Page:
Recent advances in genome-scale sequencing and analysis, and readily available large-scale WGS datasets offer an exciting opportunity to investigate the evolution of regulatory networks over short time-scales, i.e. across strains or within species. Equipped with tens of thousands of sequencing runs on Escherichia coli from various hosts and geographical regions, we set out to estimate the sequence diversity of a thousand genes. Using these datasets, we tested if transcription factors of a bacterial species are indeed more diverse than its target genes.

MATERIALS AND METHODS

Data acquisition

The meta-data table for E. coli WGS reads datasets, generated on Illumina platforms, was acquired from NCBI SRA database (http://trace.ncbi.nlm.nih.gov/Traces/sra/sra.cgi, Accessed July 2017). This table included 49 680 sequencing runs from 2114 bioprojects. The projects were analyzed in the descending order of the number of runs. For any given project, the meta-data table was downloaded from EMBL-EBI European Nucleotide Archive (https://www.ebi.ac.uk/ena). The runs were selected based on the following criteria:- library layout: ‘Paired’, library source: ‘Genomics’, library selection: ‘Random/ unspecified/ size fractionation/ random PCR/ PCR’, Coverage [TeX:] \documentclass[12pt]{minimal} \usepackage{amsmath} \usepackage{wasysym} \usepackage{amsfonts} \usepackage{amssymb} \usepackage{amsbsy} \usepackage{upgreek} \usepackage{mathrsfs} \setlength{\oddsidemargin}{-69pt} \begin{document} }{}$\geq$\end{document} 50X and were downloaded from their respective FTP addresses mentioned in the ENA meta-data table using aria2 (https://aria2.github.io/). Variant calling was performed on 24 projects with 16 116 clinical and environmental isolates in total. 15 of these projects, which had at least 50 sequencing runs left after declustering, were selected for further analysis.

The information on regulatory interactions among E. coli proteins was acquired from the RegulonDB database (v9.4) (18). A set of 146 experimentally verified TFs and 1119 TGs regulated by these TFs was extracted for the analysis, after excluding those genes for which multiple sequence alignment, based on the selected Refseq genomes (19) , showed gaps in the sequence corresponding to the reference genome (E. coli K-12 MG1655), arguing that these gaps can represent additional domains which may result in a different protein function. All regulatory interactions among TFs were excluded from the network which reduced the set of TFs to 142.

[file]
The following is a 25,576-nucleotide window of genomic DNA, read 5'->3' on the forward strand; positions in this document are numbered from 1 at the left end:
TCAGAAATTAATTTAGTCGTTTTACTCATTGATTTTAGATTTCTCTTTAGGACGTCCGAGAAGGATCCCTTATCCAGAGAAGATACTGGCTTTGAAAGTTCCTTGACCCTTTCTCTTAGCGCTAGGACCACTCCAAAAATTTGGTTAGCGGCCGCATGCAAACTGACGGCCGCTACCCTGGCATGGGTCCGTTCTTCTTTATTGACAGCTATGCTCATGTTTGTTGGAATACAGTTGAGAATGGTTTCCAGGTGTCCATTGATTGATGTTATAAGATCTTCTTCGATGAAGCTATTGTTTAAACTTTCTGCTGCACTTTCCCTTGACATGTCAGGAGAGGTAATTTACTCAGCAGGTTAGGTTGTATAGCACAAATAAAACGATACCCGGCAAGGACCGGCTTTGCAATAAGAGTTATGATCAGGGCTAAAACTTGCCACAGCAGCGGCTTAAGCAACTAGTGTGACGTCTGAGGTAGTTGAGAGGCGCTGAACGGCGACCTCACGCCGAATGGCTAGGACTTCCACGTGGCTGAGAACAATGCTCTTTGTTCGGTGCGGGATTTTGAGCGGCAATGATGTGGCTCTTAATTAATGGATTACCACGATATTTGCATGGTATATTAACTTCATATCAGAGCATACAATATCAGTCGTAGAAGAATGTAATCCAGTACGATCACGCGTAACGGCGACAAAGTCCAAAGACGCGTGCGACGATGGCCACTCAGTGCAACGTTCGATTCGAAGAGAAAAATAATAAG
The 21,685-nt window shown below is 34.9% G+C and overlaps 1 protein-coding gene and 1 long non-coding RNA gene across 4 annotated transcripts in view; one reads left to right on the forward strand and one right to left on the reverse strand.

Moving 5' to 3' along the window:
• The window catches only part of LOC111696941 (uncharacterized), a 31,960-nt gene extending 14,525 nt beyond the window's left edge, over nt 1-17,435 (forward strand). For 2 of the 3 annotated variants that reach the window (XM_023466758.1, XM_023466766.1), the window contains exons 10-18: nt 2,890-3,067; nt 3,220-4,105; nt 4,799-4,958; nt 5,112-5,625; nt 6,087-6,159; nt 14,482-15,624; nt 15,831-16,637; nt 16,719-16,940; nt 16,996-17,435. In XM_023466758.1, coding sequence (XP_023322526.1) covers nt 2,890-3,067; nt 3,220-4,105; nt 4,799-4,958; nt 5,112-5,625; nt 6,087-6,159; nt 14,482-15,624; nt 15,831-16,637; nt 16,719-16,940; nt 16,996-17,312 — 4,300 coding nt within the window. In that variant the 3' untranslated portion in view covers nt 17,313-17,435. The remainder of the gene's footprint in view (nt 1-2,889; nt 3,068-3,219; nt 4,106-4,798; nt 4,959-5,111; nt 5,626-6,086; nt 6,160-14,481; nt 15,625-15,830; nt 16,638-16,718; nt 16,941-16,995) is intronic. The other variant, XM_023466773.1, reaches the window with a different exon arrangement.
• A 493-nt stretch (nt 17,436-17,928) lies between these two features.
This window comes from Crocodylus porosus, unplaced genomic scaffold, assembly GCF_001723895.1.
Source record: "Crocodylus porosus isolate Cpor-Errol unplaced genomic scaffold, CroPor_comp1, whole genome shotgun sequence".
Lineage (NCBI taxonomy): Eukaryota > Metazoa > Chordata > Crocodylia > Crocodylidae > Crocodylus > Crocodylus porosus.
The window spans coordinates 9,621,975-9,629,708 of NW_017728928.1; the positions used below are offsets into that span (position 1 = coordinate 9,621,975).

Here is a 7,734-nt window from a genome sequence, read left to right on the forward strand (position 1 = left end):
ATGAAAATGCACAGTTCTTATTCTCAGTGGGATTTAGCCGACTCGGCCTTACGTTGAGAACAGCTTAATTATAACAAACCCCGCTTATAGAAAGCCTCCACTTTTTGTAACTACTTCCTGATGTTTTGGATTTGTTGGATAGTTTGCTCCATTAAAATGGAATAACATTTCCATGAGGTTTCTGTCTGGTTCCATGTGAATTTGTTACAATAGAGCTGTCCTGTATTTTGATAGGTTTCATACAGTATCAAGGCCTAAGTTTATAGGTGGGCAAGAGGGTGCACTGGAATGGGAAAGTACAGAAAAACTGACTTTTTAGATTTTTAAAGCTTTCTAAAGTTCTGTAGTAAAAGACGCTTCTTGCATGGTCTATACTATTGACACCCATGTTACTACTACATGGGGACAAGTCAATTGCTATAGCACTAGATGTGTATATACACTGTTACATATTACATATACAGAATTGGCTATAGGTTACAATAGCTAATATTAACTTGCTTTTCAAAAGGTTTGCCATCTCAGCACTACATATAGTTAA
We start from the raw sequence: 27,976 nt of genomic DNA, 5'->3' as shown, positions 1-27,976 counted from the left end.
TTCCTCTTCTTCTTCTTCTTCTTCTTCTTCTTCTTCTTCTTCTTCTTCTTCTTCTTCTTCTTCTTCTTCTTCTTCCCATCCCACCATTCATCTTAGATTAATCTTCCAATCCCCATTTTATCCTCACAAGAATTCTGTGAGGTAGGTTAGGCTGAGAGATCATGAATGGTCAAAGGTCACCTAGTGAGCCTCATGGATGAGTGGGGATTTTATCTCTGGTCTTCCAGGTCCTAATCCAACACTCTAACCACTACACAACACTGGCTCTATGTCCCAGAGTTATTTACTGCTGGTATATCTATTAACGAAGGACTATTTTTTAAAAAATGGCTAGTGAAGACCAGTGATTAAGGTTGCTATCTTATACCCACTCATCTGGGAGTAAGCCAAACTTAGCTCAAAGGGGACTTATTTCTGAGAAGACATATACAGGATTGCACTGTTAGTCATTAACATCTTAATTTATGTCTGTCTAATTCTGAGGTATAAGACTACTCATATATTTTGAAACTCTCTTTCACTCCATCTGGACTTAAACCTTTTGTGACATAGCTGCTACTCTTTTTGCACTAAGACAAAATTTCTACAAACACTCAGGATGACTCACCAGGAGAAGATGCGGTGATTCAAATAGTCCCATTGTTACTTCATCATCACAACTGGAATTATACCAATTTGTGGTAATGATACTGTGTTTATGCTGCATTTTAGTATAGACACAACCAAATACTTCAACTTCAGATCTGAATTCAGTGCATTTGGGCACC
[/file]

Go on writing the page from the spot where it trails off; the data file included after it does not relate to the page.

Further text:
Variant calling

SPANDx v3.2 pipeline (20) was used for variant calling with default settings. The original script was slightly modified for ease of integration into our custom pipeline. Escherichia coli K-12 MG1655 genome (NCBI nucleotide database accession = NC_000913.3) was used as a reference for read alignment. The output SNP matrix was processed to remove low quality variants, variants for which base call was ambiguous in >10% runs, and those outside protein-coding regions. Remaining ambiguous bases were replaced with the most-frequent base at the position, following which if the position had no variation, than it was excluded.

Coverage-based gene detection

Presence of genes were detected separately from the variant calling pipeline based on the breadth and depth of sequencing coverage. ‘Breadth’ implies the fraction of gene length which was covered by at least one sequencing read and ‘Depth’ implies the average number of reads that mapped to each position of the gene. These quantities were estimated using bedtools coverage (v2.25.0) (21) and samtools bedcov (v1.3.1) (22) (with mapping quality > 50) respectively. First, genes above a minimum breadth of 0.6 were selected. Then, per base depth was calculated by dividing the total read base count by gene length. Genes with zero average base depth were excluded. A mean over all remaining genes, [TeX:] \documentclass[12pt]{minimal} \usepackage{amsmath} \usepackage{wasysym} \usepackage{amsfonts} \usepackage{amssymb} \usepackage{amsbsy} \usepackage{upgreek} \usepackage{mathrsfs} \setlength{\oddsidemargin}{-69pt} \begin{document} }{}${\bar{x}}$\end{document}, was calculated and values ≥[TeX:] \documentclass[12pt]{minimal} \usepackage{amsmath} \usepackage{wasysym} \usepackage{amsfonts} \usepackage{amssymb} \usepackage{amsbsy} \usepackage{upgreek} \usepackage{mathrsfs} \setlength{\oddsidemargin}{-69pt} \begin{document} }{}${{\rm{2}}\bar{x}}$\end{document} were excluded to obtain a Gaussian-like distribution of depth coverage with mean, [TeX:] \documentclass[12pt]{minimal} \usepackage{amsmath} \usepackage{wasysym} \usepackage{amsfonts} \usepackage{amssymb} \usepackage{amsbsy} \usepackage{upgreek} \usepackage{mathrsfs} \setlength{\oddsidemargin}{-69pt} \begin{document} }{}${\bar{y}}$\end{document}, and standard deviation, [TeX:] \documentclass[12pt]{minimal} \usepackage{amsmath} \usepackage{wasysym} \usepackage{amsfonts} \usepackage{amssymb} \usepackage{amsbsy} \usepackage{upgreek} \usepackage{mathrsfs} \setlength{\oddsidemargin}{-69pt} \begin{document} }{}$s$\end{document}. Genes with depth [TeX:] \documentclass[12pt]{minimal} \usepackage{amsmath} \usepackage{wasysym} \usepackage{amsfonts} \usepackage{amssymb} \usepackage{amsbsy} \usepackage{upgreek} \usepackage{mathrsfs} \setlength{\oddsidemargin}{-69pt} \begin{document} }{}$\geq$\end{document} [TeX:] \documentclass[12pt]{minimal} \usepackage{amsmath} \usepackage{wasysym} \usepackage{amsfonts} \usepackage{amssymb} \usepackage{amsbsy} \usepackage{upgreek} \usepackage{mathrsfs} \setlength{\oddsidemargin}{-69pt} \begin{document} }{}${\bar{y} - {\rm{3}}s}$\end{document} were considered present in the isolate. The runs with <3000 genes were excluded. Only the variants corresponding to the detected genes were retained.